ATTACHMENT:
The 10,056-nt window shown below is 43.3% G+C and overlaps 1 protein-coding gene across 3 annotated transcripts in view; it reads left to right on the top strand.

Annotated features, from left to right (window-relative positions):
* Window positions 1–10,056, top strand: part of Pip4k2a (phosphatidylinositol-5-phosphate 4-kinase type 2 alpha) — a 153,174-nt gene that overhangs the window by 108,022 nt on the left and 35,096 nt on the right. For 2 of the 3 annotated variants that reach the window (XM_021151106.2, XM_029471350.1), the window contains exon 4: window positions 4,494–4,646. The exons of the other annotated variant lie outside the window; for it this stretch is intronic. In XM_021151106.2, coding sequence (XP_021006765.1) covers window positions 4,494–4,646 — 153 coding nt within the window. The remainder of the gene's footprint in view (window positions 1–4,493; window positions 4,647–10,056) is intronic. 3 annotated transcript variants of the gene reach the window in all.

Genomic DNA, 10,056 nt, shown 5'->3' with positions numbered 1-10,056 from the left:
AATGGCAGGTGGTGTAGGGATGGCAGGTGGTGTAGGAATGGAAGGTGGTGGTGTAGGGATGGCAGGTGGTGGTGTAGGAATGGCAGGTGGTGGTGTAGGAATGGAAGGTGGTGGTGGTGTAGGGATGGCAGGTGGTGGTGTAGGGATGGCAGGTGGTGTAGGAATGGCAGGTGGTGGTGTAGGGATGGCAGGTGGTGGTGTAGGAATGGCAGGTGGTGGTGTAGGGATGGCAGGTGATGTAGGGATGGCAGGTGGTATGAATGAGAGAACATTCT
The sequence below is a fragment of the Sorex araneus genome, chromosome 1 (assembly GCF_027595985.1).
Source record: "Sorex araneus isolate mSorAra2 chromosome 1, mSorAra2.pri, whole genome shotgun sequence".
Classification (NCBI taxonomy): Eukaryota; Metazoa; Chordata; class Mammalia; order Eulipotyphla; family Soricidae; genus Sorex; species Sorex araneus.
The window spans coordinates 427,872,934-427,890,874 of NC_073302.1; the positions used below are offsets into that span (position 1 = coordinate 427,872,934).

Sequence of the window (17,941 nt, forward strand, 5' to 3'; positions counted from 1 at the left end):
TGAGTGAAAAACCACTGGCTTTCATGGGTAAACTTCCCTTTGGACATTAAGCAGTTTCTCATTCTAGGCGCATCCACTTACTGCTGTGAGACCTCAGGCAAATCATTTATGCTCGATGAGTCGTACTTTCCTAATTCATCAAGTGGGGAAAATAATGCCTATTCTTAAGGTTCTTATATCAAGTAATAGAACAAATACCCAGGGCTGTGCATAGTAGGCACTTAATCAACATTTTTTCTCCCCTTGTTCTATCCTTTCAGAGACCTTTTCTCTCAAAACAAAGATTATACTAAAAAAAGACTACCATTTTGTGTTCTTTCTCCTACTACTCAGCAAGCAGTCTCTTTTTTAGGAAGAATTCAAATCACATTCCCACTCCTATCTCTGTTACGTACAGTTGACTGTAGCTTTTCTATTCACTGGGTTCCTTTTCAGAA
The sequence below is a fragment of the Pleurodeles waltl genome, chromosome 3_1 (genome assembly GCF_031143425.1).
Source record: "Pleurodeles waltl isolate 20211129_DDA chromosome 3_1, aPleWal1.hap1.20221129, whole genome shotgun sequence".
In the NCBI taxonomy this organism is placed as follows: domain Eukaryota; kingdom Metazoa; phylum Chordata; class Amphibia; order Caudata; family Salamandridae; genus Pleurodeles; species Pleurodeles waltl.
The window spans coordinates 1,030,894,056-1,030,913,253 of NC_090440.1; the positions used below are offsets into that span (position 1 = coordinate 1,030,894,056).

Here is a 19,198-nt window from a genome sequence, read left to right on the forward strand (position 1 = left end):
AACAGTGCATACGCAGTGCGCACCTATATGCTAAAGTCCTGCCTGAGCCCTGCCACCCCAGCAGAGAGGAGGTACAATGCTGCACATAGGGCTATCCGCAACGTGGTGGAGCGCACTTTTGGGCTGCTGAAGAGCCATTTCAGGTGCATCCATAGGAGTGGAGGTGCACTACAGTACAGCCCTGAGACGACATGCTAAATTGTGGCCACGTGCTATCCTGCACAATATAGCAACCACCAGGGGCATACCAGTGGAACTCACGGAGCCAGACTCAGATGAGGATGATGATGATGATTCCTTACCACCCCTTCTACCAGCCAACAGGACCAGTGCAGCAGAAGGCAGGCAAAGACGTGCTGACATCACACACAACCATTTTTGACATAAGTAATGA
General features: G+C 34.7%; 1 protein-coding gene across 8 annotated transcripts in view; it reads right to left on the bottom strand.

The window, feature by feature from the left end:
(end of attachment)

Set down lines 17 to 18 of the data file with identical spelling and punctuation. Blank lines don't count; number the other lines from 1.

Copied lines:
AACAGTGCATACGCAGTGCGCACCTATATGCTAAAGTCCTGCCTGAGCCCTGCCACCCCAGCAGAGAGGAGGTACAATGCTGCACATAGGGCTATCCGCAACGTGGTGGAGCGCACTTTTGGGCTGCTGAAGAGCCATTTCAGGTGCATCCATAGGAGTGGAGGTGCACTACAGTACAGCCCTGAGACGACATGCTAAATTGTGGCCACGTGCTATCCTGCACAATATAGCAACCACCAGGGGCATACCAGTGGAACTCACGGAGCCAGACTCAGATGAGGATGATGATGATGATTCCTTACCACCCCTTCTACCAGCCAACAGGACCAGTGCAGCAGAAGGCAGGCAAAGACGTGCTGACATCACACACAACCATTTTTGACATAAGTAATGA
General features: G+C 34.7%; 1 protein-coding gene across 8 annotated transcripts in view; it reads right to left on the bottom strand.